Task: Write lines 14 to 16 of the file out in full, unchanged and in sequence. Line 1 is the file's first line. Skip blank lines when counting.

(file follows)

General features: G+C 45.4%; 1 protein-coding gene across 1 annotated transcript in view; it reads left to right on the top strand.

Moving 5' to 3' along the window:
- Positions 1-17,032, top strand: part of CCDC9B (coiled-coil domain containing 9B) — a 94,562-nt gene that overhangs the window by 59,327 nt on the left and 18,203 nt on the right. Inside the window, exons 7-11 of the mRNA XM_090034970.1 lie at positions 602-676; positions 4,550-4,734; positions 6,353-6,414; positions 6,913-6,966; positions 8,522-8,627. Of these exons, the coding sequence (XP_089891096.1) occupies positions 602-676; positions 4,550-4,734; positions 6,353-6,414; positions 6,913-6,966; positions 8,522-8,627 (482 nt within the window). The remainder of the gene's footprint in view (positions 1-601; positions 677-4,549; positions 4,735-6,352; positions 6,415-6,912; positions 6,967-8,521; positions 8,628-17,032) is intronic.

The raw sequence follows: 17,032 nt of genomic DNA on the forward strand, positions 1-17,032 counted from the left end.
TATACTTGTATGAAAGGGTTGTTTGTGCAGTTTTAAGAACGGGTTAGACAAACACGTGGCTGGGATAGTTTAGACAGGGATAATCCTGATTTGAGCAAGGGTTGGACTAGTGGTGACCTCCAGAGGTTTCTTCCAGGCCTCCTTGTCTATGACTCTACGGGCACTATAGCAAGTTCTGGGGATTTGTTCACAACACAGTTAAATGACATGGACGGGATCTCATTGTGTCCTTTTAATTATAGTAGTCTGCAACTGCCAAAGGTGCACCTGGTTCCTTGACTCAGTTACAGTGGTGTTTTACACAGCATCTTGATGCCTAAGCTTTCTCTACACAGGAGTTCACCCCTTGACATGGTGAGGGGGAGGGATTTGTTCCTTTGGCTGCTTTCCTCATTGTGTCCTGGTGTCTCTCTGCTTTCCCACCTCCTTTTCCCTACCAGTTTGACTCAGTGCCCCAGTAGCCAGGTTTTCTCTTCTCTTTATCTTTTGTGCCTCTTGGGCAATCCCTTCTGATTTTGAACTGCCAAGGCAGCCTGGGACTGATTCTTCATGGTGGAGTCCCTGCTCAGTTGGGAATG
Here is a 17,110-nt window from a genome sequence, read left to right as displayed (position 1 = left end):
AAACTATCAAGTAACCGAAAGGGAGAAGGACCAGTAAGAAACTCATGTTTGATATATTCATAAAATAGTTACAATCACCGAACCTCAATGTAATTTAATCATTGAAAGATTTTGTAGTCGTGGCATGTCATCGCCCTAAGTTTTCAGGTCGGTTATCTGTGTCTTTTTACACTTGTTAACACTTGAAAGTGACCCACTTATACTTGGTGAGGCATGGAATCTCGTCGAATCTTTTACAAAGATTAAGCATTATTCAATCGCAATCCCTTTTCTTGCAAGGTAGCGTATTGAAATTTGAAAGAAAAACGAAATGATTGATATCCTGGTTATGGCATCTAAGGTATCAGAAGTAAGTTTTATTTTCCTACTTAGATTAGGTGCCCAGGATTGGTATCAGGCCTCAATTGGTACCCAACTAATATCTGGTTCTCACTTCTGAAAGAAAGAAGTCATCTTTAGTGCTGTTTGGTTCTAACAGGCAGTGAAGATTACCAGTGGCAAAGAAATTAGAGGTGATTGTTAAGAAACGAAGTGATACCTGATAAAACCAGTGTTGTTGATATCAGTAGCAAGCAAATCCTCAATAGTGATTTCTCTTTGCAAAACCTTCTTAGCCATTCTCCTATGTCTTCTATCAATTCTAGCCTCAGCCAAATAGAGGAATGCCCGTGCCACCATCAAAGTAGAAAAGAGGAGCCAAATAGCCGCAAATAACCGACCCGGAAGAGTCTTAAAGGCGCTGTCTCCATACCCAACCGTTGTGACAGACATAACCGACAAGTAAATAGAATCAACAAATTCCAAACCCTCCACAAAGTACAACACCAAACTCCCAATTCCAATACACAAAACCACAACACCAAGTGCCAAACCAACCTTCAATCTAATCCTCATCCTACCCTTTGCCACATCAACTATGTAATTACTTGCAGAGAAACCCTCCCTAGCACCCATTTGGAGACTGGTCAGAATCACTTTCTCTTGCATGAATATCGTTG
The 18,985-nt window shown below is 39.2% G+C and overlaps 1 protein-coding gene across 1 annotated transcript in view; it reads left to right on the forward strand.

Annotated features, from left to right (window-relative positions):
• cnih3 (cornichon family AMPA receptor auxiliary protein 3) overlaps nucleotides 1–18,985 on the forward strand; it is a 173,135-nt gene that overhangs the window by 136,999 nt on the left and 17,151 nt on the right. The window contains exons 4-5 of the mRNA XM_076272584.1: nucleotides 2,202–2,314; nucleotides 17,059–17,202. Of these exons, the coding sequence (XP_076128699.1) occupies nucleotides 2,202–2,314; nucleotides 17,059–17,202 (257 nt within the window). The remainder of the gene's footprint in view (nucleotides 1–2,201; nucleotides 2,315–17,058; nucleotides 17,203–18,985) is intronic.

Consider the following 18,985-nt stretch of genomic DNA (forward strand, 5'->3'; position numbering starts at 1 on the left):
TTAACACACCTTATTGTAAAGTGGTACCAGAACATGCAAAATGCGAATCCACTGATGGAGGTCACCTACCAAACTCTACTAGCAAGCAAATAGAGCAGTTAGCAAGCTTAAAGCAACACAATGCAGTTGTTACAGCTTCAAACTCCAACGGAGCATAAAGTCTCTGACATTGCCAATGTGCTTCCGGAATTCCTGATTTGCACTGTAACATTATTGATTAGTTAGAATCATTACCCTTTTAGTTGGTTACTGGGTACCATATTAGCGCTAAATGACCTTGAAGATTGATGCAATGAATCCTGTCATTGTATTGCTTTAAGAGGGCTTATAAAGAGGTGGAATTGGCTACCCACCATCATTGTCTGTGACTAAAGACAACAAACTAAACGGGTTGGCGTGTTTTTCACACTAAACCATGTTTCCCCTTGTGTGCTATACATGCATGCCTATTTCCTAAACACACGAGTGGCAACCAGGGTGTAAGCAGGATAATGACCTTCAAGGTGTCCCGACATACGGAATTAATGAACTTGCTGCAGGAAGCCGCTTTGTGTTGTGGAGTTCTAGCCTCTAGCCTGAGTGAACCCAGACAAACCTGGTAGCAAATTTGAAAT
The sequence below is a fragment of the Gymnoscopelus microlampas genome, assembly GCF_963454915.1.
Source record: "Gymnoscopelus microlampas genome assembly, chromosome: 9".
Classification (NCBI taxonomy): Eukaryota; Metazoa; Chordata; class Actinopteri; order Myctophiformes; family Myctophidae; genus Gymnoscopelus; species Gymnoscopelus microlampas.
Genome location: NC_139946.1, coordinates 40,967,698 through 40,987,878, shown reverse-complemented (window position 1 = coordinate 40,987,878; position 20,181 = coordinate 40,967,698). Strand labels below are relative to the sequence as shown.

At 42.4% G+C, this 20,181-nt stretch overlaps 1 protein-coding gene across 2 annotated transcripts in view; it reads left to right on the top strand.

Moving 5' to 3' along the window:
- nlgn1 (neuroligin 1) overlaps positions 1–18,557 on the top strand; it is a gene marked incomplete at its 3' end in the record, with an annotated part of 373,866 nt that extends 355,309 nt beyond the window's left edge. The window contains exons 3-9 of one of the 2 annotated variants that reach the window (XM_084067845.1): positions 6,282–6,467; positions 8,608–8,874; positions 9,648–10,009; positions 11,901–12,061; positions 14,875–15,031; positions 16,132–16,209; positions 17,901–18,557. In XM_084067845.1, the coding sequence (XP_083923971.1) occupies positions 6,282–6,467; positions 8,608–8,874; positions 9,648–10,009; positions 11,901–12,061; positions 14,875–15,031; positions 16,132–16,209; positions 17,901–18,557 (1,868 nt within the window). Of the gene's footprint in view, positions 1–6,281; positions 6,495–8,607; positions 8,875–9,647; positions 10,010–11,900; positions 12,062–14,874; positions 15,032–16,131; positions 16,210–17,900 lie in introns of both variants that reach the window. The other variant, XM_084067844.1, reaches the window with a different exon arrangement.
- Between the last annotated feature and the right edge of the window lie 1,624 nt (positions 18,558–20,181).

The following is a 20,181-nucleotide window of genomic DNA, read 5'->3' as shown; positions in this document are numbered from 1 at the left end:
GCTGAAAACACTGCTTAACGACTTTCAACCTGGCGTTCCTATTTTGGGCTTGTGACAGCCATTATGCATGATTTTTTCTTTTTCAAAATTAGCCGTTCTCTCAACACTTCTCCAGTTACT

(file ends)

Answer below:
Source record: "Gymnoscopelus microlampas genome assembly, chromosome: 9".
Classification (NCBI taxonomy): Eukaryota; Metazoa; Chordata; class Actinopteri; order Myctophiformes; family Myctophidae; genus Gymnoscopelus; species Gymnoscopelus microlampas.
Genome location: NC_139946.1, coordinates 40,967,698 through 40,987,878, shown reverse-complemented (window position 1 = coordinate 40,987,878; position 20,181 = coordinate 40,967,698). Strand labels below are relative to the sequence as shown.